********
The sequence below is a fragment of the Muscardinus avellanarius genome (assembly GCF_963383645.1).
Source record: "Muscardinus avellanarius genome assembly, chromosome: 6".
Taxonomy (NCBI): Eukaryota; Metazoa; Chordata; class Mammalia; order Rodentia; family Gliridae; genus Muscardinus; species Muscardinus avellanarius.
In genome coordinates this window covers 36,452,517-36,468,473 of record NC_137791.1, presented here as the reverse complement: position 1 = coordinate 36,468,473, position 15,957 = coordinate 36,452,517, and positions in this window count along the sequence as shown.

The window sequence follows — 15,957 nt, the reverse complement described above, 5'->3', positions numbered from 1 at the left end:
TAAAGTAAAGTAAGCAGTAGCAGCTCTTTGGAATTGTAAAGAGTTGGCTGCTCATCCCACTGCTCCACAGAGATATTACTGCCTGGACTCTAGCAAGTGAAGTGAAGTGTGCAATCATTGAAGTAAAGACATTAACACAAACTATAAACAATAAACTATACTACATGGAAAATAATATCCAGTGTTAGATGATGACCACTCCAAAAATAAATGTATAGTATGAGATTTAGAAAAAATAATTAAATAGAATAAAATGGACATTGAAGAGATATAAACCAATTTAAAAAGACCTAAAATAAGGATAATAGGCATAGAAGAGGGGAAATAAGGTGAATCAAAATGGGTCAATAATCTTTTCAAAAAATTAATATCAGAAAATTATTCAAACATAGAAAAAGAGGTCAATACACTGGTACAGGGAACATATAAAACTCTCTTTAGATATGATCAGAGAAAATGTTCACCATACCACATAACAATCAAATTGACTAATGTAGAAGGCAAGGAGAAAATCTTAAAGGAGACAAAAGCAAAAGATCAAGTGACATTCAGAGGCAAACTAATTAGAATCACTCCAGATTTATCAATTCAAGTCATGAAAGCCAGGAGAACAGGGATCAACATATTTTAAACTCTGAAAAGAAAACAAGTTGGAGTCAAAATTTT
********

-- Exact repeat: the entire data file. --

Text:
The sequence below is a fragment of the Muscardinus avellanarius genome (assembly GCF_963383645.1).
Source record: "Muscardinus avellanarius genome assembly, chromosome: 6".
Taxonomy (NCBI): Eukaryota; Metazoa; Chordata; class Mammalia; order Rodentia; family Gliridae; genus Muscardinus; species Muscardinus avellanarius.
In genome coordinates this window covers 36,452,517-36,468,473 of record NC_137791.1, presented here as the reverse complement: position 1 = coordinate 36,468,473, position 15,957 = coordinate 36,452,517, and positions in this window count along the sequence as shown.

The window sequence follows — 15,957 nt, the reverse complement described above, 5'->3', positions numbered from 1 at the left end:
TAAAGTAAAGTAAGCAGTAGCAGCTCTTTGGAATTGTAAAGAGTTGGCTGCTCATCCCACTGCTCCACAGAGATATTACTGCCTGGACTCTAGCAAGTGAAGTGAAGTGTGCAATCATTGAAGTAAAGACATTAACACAAACTATAAACAATAAACTATACTACATGGAAAATAATATCCAGTGTTAGATGATGACCACTCCAAAAATAAATGTATAGTATGAGATTTAGAAAAAATAATTAAATAGAATAAAATGGACATTGAAGAGATATAAACCAATTTAAAAAGACCTAAAATAAGGATAATAGGCATAGAAGAGGGGAAATAAGGTGAATCAAAATGGGTCAATAATCTTTTCAAAAAATTAATATCAGAAAATTATTCAAACATAGAAAAAGAGGTCAATACACTGGTACAGGGAACATATAAAACTCTCTTTAGATATGATCAGAGAAAATGTTCACCATACCACATAACAATCAAATTGACTAATGTAGAAGGCAAGGAGAAAATCTTAAAGGAGACAAAAGCAAAAGATCAAGTGACATTCAGAGGCAAACTAATTAGAATCACTCCAGATTTATCAATTCAAGTCATGAAAGCCAGGAGAACAGGGATCAACATATTTTAAACTCTGAAAAGAAAACAAGTTGGAGTCAAAATTTT